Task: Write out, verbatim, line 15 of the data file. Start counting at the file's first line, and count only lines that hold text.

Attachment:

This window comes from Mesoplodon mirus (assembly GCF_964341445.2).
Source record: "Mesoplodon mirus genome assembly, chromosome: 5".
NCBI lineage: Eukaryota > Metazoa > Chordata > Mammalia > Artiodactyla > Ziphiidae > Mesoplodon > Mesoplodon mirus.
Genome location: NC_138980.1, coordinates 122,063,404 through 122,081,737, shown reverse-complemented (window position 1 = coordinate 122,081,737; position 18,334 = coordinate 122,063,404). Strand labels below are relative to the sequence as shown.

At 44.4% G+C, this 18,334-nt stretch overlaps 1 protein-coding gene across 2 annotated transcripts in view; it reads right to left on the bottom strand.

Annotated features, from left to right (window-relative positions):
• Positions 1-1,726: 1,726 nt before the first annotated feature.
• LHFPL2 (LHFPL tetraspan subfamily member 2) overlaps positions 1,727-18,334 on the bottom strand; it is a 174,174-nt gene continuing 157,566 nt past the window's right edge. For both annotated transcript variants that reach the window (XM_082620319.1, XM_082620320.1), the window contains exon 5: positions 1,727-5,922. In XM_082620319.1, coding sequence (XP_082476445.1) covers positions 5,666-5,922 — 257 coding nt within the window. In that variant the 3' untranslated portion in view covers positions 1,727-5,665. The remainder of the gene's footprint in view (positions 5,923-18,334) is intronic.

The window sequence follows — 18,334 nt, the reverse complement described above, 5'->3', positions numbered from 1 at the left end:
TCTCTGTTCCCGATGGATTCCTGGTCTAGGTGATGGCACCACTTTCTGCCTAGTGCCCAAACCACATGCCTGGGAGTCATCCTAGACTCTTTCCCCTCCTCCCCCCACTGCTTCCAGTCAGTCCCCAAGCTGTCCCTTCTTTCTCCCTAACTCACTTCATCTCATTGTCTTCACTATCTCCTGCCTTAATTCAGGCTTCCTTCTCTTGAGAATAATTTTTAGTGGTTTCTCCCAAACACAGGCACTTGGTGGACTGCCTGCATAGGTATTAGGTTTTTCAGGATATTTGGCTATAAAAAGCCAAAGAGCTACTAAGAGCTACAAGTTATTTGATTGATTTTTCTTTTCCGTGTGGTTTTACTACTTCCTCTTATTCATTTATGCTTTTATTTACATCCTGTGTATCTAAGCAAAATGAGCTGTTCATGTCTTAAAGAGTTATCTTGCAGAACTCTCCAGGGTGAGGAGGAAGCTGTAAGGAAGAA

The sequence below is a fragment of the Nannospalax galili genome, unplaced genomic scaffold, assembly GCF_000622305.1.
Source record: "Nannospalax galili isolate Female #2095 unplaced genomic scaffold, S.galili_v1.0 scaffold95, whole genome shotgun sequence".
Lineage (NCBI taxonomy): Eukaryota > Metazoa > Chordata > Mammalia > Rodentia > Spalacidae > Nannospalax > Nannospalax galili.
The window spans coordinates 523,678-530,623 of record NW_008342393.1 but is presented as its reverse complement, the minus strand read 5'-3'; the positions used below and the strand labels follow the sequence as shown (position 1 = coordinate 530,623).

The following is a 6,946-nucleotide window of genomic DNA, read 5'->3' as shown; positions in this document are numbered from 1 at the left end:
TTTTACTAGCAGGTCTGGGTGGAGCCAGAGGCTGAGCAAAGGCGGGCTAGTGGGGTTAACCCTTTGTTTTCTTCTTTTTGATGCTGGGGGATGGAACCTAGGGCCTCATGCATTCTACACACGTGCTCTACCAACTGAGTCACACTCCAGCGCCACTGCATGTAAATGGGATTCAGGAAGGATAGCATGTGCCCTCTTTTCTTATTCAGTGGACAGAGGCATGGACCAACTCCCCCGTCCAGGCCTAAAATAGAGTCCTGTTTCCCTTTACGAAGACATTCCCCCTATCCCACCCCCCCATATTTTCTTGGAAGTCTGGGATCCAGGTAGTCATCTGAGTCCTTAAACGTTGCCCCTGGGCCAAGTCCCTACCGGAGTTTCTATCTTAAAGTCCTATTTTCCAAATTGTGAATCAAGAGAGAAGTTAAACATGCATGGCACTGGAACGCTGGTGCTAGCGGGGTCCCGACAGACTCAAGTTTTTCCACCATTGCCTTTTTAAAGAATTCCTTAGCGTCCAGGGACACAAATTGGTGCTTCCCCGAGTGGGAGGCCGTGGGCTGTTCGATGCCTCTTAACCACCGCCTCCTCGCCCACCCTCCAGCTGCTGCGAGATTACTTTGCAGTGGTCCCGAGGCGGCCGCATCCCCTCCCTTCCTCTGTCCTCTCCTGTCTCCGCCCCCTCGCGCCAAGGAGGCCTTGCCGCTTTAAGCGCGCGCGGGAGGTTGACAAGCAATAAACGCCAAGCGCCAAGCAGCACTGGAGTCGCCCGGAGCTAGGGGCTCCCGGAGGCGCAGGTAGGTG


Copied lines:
The following is a 6,946-nucleotide window of genomic DNA, read 5'->3' as shown; positions in this document are numbered from 1 at the left end: